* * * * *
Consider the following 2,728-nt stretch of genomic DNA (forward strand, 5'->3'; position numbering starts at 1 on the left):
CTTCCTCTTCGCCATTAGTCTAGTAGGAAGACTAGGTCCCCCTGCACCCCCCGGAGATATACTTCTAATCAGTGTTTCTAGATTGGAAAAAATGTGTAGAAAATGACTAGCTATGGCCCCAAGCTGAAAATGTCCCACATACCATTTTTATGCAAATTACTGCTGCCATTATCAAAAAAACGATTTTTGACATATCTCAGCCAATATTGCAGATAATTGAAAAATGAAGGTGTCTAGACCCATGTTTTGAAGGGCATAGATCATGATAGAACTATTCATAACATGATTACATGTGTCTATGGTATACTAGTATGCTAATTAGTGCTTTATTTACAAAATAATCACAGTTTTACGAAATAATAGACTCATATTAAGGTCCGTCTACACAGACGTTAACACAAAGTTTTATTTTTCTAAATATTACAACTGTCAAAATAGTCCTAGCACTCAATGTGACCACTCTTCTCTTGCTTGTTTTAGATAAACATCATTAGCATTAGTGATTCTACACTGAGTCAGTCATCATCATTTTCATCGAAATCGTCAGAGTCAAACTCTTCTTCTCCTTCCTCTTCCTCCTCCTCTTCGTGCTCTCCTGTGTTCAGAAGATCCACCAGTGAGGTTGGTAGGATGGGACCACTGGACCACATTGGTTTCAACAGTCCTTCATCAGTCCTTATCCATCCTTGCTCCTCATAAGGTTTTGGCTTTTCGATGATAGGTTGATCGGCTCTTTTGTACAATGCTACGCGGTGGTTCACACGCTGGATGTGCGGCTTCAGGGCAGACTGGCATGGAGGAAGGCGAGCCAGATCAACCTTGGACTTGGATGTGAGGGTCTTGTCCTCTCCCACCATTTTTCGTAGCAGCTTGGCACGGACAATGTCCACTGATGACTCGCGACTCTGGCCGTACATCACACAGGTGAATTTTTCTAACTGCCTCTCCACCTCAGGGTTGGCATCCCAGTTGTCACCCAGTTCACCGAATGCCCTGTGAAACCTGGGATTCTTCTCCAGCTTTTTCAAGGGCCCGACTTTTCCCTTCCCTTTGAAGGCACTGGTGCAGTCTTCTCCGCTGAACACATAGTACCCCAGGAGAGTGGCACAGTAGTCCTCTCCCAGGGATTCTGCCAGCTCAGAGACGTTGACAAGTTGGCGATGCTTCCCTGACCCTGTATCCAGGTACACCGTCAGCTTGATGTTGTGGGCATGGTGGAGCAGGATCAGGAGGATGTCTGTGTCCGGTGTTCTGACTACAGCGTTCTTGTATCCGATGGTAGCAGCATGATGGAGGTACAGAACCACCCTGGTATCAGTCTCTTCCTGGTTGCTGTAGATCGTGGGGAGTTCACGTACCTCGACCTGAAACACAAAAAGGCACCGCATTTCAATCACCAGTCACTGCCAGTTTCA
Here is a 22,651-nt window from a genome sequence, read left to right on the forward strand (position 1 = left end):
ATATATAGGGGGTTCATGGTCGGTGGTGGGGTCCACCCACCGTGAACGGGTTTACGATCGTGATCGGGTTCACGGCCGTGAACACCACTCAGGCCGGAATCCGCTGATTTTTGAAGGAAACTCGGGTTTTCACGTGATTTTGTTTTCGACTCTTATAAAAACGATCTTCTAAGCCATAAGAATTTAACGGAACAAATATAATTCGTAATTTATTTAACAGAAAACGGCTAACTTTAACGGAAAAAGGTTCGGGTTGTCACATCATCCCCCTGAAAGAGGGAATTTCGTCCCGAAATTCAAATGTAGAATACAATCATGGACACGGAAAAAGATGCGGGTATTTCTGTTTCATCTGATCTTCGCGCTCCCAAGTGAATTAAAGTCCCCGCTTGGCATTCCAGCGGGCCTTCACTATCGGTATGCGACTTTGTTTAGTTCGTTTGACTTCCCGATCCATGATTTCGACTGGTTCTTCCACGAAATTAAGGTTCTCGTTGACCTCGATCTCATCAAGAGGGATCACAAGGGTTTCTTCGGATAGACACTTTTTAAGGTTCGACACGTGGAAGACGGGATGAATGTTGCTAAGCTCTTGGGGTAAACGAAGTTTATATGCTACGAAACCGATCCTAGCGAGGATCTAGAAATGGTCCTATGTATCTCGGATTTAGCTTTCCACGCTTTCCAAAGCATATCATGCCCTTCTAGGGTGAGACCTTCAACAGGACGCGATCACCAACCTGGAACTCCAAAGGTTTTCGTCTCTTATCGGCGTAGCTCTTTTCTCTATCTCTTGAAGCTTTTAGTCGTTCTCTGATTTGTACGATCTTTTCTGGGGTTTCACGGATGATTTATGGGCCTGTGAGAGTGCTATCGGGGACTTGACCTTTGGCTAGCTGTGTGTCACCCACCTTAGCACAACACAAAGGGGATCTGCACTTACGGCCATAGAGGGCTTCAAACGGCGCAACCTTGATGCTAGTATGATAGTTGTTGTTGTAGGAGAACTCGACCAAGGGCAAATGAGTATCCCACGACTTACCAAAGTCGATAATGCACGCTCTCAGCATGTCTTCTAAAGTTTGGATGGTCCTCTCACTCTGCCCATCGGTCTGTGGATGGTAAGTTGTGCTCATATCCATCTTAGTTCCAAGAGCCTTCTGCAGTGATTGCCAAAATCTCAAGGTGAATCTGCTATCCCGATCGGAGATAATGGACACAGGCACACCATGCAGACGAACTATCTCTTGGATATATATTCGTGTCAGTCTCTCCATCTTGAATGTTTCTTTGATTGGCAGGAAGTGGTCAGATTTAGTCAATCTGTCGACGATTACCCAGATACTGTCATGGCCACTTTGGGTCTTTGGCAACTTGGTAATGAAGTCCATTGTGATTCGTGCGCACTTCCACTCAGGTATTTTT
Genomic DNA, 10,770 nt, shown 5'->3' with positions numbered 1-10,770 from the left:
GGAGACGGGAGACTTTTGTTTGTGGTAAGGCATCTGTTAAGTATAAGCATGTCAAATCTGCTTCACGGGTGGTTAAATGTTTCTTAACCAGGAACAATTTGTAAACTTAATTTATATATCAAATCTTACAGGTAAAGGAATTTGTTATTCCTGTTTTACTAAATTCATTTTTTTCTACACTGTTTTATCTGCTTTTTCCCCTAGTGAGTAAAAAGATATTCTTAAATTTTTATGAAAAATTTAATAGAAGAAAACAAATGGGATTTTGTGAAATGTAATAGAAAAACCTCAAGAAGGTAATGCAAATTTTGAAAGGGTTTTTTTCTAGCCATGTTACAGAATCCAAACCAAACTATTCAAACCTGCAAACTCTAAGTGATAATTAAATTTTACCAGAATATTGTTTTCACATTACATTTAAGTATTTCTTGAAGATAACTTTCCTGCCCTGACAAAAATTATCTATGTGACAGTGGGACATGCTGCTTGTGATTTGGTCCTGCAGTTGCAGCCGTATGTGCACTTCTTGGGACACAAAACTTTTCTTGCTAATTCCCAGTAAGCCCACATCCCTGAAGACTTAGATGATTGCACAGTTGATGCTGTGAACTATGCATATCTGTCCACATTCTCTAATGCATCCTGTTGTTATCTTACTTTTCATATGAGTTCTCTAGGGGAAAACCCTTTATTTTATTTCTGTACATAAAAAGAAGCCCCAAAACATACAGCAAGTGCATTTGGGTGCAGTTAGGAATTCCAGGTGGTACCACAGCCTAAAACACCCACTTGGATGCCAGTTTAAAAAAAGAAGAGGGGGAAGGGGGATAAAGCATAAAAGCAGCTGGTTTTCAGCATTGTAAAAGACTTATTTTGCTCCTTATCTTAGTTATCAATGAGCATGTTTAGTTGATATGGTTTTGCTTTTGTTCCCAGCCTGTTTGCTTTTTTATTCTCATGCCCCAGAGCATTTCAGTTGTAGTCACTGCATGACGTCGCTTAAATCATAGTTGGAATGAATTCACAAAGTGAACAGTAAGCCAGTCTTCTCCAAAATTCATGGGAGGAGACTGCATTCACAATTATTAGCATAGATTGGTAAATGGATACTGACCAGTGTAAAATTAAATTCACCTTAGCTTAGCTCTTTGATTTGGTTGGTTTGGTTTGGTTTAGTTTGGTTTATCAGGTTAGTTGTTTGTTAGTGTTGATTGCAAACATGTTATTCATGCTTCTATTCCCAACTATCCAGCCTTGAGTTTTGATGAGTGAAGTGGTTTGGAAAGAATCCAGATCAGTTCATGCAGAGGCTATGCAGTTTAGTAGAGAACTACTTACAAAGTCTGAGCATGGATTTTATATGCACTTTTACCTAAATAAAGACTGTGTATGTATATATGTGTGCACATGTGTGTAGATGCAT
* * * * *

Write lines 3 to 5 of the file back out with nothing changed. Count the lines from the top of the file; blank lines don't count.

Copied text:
Here is a 22,651-nt window from a genome sequence, read left to right on the forward strand (position 1 = left end):
ATATATAGGGGGTTCATGGTCGGTGGTGGGGTCCACCCACCGTGAACGGGTTTACGATCGTGATCGGGTTCACGGCCGTGAACACCACTCAGGCCGGAATCCGCTGATTTTTGAAGGAAACTCGGGTTTTCACGTGATTTTGTTTTCGACTCTTATAAAAACGATCTTCTAAGCCATAAGAATTTAACGGAACAAATATAATTCGTAATTTATTTAACAGAAAACGGCTAACTTTAACGGAAAAAGGTTCGGGTTGTCACATCATCCCCCTGAAAGAGGGAATTTCGTCCCGAAATTCAAATGTAGAATACAATCATGGACACGGAAAAAGATGCGGGTATTTCTGTTTCATCTGATCTTCGCGCTCCCAAGTGAATTAAAGTCCCCGCTTGGCATTCCAGCGGGCCTTCACTATCGGTATGCGACTTTGTTTAGTTCGTTTGACTTCCCGATCCATGATTTCGACTGGTTCTTCCACGAAATTAAGGTTCTCGTTGACCTCGATCTCATCAAGAGGGATCACAAGGGTTTCTTCGGATAGACACTTTTTAAGGTTCGACACGTGGAAGACGGGATGAATGTTGCTAAGCTCTTGGGGTAAACGAAGTTTATATGCTACGAAACCGATCCTAGCGAGGATCTAGAAATGGTCCTATGTATCTCGGATTTAGCTTTCCACGCTTTCCAAAGCATATCATGCCCTTCTAGGGTGAGACCTTCAACAGGACGCGATCACCAACCTGGAACTCCAAAGGTTTTCGTCTCTTATCGGCGTAGCTCTTTTCTCTATCTCTTGAAGCTTTTAGTCGTTCTCTGATTTGTACGATCTTTTCTGGGGTTTCACGGATGATTTATGGGCCTGTGAGAGTGCTATCGGGGACTTGACCTTTGGCTAGCTGTGTGTCACCCACCTTAGCACAACACAAAGGGGATCTGCACTTACGGCCATAGAGGGCTTCAAACGGCGCAACCTTGATGCTAGTATGATAGTTGTTGTTGTAGGAGAACTCGACCAAGGGCAAATGAGTATCCCACGACTTACCAAAGTCGATAATGCACGCTCTCAGCATGTCTTCTAAAGTTTGGATGGTCCTCTCACTCTGCCCATCGGTCTGTGGATGGTAAGTTGTGCTCATATCCATCTTAGTTCCAAGAGCCTTCTGCAGTGATTGCCAAAATCTCAAGGTGAATCTGCTATCCCGATCGGAGATAATGGACACAGGCACACCATGCAGACGAACTATCTCTTGGATATATATTCGTGTCAGTCTCTCCATCTTGAATGTTTCTTTGATTGGCAGGAAGTGGTCAGATTTAGTCAATCTGTCGACGATTACCCAGATACTGTCATGGCCACTTTGGGTCTTTGGCAACTTGGTAATGAAGTCCATTGTGATTCGTGCGCACTTCCACTCAGGTATTTTT
Genomic DNA, 10,770 nt, shown 5'->3' with positions numbered 1-10,770 from the left: